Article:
Thursday, January 29, 2015

Homestead: Mineral and Timber rights

Mineral and Timber hear this term a lot when your buying land here. I thought a post about what they entail would be of some help to buying that perfect home stead.

Mineral Rights are property rights to exploit an area for the minerals it harbors. Mineral rights can be separate from property ownership.

Timber Rights are an interest in a property's timber that allows one to buy or sell the interest in the timber separately from the land.

Ralph and I are much concerned about Surface rights to any property we buy. We want to own all of the land for the time God has alloted us. We want land security in knowing we will not wake up to a drilling rig at the door or our favorite pasture being ripped up as it is strip mined. The big grove oak trees will continue to shelter our pigs not be cut and hauled away buy someone who does not own the land. 

Why do we think Mineral and Timber rights are so important? Well for one thing we want to feel secure in the fact that no one can come on to our land without our say so. We think having the option to log or mine is something land owner should choose or not choose to do according to their needs and wants. Timber is like a bank account...there to give you the pleasure of trees or to harvest if you need help financially. If you do not have the timber rights secure you may not own the trees at all. Mineral rights have a different connotation for us. We do not want to mine or destroy the land that will feed us and provide for our livestock. We do not want to have the ground stripped out from under us.

Here are some basic explanations of mineral rights and what they entail.

A Fee Simple Situation
Landowners can find themselves in a variety of mineral rights situations. Therefore, it helps to know what rights they may have in any given situation. One of the easiest, hassle-free mineral rights situations is called fee simple. The fee simple grants landowners the right to complete ownership of anything that resides on or underneath the surface of their property. Landowners can retain their rights or sell them to someone else. Landowners can also sell, trade, or transfer any mineral interest to another party. Landowners lose their mineral rights once they sell a particular piece of land. Since those minerals belong to a separate entity, whoever purchases the land next will no longer have the benefits of a fee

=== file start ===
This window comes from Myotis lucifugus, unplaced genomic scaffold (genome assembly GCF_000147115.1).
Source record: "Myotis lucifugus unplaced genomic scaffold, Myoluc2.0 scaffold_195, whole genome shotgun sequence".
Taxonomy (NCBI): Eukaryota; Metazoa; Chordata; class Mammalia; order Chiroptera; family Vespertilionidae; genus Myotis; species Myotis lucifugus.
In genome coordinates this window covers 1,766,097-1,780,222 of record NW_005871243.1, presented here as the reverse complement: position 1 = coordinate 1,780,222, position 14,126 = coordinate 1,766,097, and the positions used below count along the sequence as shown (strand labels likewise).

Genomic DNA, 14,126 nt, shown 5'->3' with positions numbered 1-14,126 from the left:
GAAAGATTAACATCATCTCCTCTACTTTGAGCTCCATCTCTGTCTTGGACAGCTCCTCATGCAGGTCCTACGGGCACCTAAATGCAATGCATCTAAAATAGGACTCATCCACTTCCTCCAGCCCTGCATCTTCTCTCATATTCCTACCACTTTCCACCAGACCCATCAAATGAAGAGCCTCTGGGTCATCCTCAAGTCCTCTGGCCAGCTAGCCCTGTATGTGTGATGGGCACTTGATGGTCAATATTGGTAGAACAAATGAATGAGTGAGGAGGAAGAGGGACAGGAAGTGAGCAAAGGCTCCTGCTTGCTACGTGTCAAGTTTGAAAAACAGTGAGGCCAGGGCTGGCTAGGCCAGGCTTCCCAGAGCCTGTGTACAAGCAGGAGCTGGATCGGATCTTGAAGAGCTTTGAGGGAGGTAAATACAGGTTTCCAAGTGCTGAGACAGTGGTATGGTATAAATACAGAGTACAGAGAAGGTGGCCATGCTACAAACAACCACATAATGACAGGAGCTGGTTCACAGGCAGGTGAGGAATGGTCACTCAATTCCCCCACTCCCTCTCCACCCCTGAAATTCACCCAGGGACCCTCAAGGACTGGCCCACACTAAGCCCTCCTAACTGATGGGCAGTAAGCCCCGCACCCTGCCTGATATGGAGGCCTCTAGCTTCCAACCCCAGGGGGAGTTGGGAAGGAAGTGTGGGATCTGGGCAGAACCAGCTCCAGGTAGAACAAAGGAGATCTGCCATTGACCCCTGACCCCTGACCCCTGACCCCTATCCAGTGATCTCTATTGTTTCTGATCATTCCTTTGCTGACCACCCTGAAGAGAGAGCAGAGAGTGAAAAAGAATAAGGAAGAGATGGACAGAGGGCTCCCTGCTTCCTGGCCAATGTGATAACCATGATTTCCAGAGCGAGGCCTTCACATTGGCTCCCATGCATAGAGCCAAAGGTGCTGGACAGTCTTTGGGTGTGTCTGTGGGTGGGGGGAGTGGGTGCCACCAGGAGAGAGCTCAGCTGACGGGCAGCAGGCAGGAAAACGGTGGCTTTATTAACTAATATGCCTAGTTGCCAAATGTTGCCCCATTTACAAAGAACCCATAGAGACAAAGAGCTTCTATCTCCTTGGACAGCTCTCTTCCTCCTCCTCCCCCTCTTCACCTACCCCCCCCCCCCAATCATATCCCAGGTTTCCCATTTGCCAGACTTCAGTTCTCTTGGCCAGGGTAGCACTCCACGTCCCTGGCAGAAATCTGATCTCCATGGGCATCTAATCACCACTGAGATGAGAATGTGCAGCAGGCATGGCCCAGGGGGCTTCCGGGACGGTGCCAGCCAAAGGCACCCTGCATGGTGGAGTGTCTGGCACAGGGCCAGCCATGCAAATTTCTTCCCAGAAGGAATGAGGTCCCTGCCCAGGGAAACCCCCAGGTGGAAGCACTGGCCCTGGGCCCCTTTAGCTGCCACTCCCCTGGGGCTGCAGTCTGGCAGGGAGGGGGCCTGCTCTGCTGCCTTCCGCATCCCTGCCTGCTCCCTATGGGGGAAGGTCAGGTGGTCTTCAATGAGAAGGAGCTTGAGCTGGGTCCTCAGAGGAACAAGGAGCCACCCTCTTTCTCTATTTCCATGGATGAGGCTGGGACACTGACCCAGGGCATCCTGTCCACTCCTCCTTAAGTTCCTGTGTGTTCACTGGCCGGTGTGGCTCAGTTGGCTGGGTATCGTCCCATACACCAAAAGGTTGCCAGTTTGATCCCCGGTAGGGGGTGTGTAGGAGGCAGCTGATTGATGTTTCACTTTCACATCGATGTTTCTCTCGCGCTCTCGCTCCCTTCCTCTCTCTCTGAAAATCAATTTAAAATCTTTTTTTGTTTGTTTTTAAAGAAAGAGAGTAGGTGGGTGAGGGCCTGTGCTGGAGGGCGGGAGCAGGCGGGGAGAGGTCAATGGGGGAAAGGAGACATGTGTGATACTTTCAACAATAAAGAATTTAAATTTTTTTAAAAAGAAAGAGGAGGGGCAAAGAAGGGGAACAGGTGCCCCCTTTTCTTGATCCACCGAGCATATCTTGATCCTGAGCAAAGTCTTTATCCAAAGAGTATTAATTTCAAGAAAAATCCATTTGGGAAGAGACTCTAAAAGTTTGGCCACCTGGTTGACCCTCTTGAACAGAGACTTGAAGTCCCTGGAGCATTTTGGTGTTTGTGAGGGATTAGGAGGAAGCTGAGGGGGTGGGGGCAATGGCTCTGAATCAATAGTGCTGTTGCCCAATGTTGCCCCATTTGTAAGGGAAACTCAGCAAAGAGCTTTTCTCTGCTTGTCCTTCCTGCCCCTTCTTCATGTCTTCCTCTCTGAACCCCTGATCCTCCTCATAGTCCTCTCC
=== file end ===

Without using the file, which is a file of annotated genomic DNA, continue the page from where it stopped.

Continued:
Selling A Portion of Mineral Rights  
In some cases, landowners may sell a portion of their mineral rights to an interested party. For instance, a landowner may choose to sell their rights over the oil found beneath their property, but retain their rights to all other minerals. The mining company receives an easement, also known as the right to enter the property with the intention of extracting the mineral interest. The mining company may choose to lease their rights if they have doubts over the quantity of minerals they wish to extract.

Leasing Mineral Rights versus Extraction
Oil and gas companies favor leasing mineral rights instead of outright extracting the mineral from the property. In some cases, the drilling company may offer the landowner a sum of money to begin the extraction process. This only occurs if the drilling company deems a piece of property suitable for subsurface mineral exploration. Extraction usually begins if the drilling company finds adequate quantities of the desired minerals. Landowners typically receive royalties from the amount of minerals extracted from their property. If the drilling company finds less than adequate quantities, then the lease expires; however, the landowner still retains the signing bonus and mineral interest.

The Backlash of Mineral Rights Transfer
Transferring mining rights can have its negative drawbacks, especially in congested areas where neighboring properties become affected. For instance, oil can easily cross property lines if the drilling company begins the extraction process at a certain angle or level. Some states have enforced regulations, such as mineral unitization, to keep this from happening to neighboring properties. Many states have no restriction, which makes mineral rights transfer risky business. The majority of landowners involved in mineral interest transactions consult land service companies and/or law firms who specialize in mineral rights law. This will help them preserve their rights in case a lawsuit ensues over the intrusion into neighboring properties.

I hope this information can be of some help. You can never have too much information when you are making the investment in your future with the purchase of a property. Below are some very good links to more detailed information.

God Bless all of you and happy Homesteading.


  1. Where I live in Oregon, the mineral rights belong to the state. We live in high desert with sagebrush and yet, we have no timber rights, either. They belong to a private company since the 1800's. No timber on our place and never has been.
    Go figure. Property taxes are sky high if you own timber and you must pay tax on any you harvest.

  2. Thank you for that information, do you have to have water rights where you are? I come from a region where the government owns the oil, gas, coal etc., rights. It was a learning curve when I started land research. I never thought of the mineral rights.

  3. Yes, we own our water rights. The irrigation ditch has the water right dating back to 1888.....the second oldest in the county. It came with the land. The water in our well is ours, as is the water in our ponds. The EPA wants to control every drop of water in the country.....they will have a fight on their hands, We were just stupid lucky when we bought this place.....if we buy again, it will be with an land attorney checking everything out.